Credit: Howard Smith-US PRESSWIRE

A Review of the Sixers Game Experience

As you may have been able to tell, I finally attended my first Sixers game of the season on Friday. What follows is in part a review of the game itself and my experience as a fan. I’ll jump back and forth between thoughts on the game night experience and the game itself.

I was one of those people who showed up late for the game. It wasn’t intentional; I had to drive from work in New Jersey back home in the furthest possible section of Philadelphia from the Sports Complex and to the stadium on a Friday night at 5:40. Suffice it to say, it wasn’t an easy commute. With traffic going into the city on a typical Friday and emerging engine troubles, I arrived with my brother (who bought me the tickets for Christmas) around 7:15.

The first thing I noticed upon arrival was that there were indeed a lot of people there. You can assign parts of that to the Sixers being a good, fun to watch team or the allure of Lob City, but no matter the cause people were there. That’s a good thing. And 99% were there to root for the home team. A large crowd overwhelmingly favoring the home team was something I had not been a part of for three years. I like the feeling. That was nothing other than having a good team could fix, and for now the problem has been solved.

So anyway, we get to the stadium and, seeing that my brother is a college student and has to conserve his money, we must ascend the escalator to the upper deck. The first problem I notice is during the ascension: there are no television screens within sight of the escalators, in either direction. While it might not be the popular thing to do, with the amount of people who were arriving when we did adding a television for people on the escalator to watch the game (since it’s like a 90 second escalator) would probably be a good idea. Unless it’s a safety hazard, I don’t see the downside in this.

By the time we get to our seats, the first media timeout occurred, and the Sixers are up. Not a bad start, even if I could not see what happened to cause it. Our seats were in section 213, row 8 – the lowest seats in the upper section of the upper deck. For $25 a seat, you could do worse. Like when I spent $25 for food and drinks at the concession stands. I’m digressing, but the seats for the price were good. We got a sideline view from high up, but there was nothing on the court we couldn’t see except when people were walking by, since we had the two end seats.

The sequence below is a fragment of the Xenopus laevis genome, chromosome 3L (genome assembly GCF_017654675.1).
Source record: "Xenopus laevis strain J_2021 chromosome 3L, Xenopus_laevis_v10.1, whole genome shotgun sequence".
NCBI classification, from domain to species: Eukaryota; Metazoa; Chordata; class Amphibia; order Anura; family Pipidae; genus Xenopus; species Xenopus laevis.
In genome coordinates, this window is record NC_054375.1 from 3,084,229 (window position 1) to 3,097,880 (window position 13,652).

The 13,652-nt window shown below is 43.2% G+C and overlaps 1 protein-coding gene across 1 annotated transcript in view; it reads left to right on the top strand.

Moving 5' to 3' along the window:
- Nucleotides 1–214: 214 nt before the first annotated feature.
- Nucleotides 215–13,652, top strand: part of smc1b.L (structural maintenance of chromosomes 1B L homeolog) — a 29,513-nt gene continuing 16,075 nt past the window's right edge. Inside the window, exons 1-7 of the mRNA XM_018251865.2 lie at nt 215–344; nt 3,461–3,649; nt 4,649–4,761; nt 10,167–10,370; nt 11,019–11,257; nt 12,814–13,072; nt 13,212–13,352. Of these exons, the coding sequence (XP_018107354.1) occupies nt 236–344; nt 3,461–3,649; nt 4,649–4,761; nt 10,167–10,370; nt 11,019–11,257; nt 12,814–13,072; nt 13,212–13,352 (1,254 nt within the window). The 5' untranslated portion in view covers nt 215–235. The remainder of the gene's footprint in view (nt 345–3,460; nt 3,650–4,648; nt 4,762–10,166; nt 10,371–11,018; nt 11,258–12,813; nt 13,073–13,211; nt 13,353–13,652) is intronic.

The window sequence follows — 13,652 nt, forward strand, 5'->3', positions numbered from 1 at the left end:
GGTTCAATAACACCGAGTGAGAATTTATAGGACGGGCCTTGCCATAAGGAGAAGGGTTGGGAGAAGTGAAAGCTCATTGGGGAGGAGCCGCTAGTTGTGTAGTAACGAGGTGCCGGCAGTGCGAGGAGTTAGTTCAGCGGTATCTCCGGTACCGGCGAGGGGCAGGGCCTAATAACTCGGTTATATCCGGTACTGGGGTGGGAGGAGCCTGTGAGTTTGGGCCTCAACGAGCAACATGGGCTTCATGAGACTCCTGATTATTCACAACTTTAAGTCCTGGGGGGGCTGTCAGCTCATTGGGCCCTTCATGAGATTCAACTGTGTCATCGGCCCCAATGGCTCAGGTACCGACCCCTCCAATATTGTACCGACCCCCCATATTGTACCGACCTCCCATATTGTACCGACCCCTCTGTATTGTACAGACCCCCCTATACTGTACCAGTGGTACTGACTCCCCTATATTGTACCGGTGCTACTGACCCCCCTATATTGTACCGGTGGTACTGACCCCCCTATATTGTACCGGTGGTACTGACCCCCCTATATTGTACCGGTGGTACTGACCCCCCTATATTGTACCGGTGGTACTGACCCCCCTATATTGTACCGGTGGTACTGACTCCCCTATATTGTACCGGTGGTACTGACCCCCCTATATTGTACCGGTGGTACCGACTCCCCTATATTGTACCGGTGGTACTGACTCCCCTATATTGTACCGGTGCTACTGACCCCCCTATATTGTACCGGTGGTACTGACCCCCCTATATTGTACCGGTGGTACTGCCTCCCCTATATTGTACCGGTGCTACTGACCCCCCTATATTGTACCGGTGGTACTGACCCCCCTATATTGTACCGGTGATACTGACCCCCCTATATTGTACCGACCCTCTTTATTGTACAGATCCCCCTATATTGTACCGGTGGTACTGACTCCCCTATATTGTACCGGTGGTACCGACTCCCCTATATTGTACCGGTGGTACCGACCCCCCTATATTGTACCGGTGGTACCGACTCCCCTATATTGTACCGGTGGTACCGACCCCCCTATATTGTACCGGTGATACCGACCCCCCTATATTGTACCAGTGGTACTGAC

The Sixers got off to a fast start by executing the offense well and hitting their shots, it seems. Then in the second quarter, the shots stopped falling and the Sixers began to lose their hold on the game. Chris Paul worked the court like a magician – even when he doesn’t have the ball in his hands, it seems as if he has control of the game. Every time it seemed that Holiday or someone forced a turnover, he retained possession for his team. He never seemed rushed – even with the seconds on the shot clock dwindling, you got the feeling that CP3 knew exactly what he was doing and knew exactly how much time he had left and knew exactly how the possession would end. Everything about the Clippers’ offense is dictated by Paul’s delicate control of the team, and it was quite fun to watch.

Granted, by holding the Clippers to 78 points the Sixers defense did a terrific job. The Clippers, like the Sixers, missed a ton of open looks, but some were by design for the defense. Randy Foye isn’t exactly known for his three point shooting, you know? Mo Williams, however, did a ton of damage. While always a point guard, he fits much better when looking to score first. As he’s essentially a shooting guard for the Clips, that worked out well. Jodie Meeks, Evan Turner, and Lou Williams all struggled to contain Mo, who had 12 second quarter points. Unlike Chris Paul, he looks to score off screens and picks first, rather than make a play.